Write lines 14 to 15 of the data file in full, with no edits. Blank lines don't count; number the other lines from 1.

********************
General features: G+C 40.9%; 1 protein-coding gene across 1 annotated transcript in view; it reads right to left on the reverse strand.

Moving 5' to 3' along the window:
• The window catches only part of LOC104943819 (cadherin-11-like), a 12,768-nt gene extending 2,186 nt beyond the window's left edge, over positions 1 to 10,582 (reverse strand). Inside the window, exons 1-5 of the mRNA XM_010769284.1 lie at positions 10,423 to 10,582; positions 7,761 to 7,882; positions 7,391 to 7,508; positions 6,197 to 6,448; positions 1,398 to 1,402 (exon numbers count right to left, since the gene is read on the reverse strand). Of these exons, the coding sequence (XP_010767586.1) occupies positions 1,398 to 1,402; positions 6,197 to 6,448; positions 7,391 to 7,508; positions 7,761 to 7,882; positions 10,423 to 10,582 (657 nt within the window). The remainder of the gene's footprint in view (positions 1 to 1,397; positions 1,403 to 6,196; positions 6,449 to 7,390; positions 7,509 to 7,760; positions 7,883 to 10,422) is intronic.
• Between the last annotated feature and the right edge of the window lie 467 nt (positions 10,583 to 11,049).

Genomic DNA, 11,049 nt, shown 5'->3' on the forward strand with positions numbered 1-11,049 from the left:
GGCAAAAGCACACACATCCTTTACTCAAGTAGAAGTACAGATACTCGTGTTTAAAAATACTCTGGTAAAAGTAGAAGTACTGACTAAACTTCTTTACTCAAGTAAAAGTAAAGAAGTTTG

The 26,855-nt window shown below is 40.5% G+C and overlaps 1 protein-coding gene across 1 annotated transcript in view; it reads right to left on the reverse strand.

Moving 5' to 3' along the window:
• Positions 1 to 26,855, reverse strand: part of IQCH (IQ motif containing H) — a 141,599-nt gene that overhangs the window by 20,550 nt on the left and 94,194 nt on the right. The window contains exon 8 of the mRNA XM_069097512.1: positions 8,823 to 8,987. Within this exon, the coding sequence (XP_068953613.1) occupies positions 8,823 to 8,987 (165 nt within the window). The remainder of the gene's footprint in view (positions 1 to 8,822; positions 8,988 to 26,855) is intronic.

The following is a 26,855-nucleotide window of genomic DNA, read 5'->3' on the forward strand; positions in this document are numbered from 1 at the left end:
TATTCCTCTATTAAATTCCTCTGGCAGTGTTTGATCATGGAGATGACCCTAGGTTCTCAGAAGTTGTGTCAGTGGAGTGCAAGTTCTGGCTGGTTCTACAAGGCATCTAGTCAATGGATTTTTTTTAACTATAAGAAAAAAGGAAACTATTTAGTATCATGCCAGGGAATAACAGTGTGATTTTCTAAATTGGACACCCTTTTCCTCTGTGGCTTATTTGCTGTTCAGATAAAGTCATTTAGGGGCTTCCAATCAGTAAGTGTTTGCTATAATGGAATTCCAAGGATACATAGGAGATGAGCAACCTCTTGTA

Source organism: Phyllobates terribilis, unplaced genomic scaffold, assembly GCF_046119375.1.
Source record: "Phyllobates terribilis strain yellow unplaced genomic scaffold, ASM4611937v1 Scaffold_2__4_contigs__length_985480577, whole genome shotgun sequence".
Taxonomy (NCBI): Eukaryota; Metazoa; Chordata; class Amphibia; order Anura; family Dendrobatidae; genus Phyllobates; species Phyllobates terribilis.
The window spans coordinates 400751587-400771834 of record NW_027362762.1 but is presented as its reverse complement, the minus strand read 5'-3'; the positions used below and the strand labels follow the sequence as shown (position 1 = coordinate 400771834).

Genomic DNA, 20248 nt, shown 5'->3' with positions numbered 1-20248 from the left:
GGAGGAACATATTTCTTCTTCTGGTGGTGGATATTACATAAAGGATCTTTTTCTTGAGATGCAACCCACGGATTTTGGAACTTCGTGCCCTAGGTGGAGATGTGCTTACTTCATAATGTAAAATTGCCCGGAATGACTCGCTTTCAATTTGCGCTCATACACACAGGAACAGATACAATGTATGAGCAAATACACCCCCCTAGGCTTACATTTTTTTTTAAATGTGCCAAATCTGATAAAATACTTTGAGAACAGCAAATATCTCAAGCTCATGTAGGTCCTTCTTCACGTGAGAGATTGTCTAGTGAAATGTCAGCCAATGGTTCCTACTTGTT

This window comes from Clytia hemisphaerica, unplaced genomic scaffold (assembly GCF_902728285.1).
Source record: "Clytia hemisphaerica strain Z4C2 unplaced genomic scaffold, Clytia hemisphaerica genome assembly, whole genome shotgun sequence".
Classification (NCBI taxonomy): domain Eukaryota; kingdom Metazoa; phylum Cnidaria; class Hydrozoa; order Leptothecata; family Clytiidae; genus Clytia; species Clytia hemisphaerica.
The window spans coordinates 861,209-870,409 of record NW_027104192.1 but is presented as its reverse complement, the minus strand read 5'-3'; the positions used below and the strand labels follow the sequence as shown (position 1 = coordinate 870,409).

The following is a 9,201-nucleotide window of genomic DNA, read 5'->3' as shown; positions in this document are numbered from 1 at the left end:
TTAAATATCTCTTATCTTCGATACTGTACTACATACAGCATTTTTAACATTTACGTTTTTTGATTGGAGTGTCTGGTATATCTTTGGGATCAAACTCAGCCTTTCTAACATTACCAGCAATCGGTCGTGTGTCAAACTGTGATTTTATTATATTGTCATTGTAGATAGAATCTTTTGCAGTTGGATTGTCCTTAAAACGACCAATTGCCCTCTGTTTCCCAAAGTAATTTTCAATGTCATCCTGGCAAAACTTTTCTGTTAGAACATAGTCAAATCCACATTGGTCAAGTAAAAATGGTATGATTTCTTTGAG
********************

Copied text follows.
Taxonomy (NCBI): Eukaryota; Metazoa; Chordata; class Amphibia; order Anura; family Dendrobatidae; genus Phyllobates; species Phyllobates terribilis.
The window spans coordinates 400751587-400771834 of record NW_027362762.1 but is presented as its reverse complement, the minus strand read 5'-3'; the positions used below and the strand labels follow the sequence as shown (position 1 = coordinate 400771834).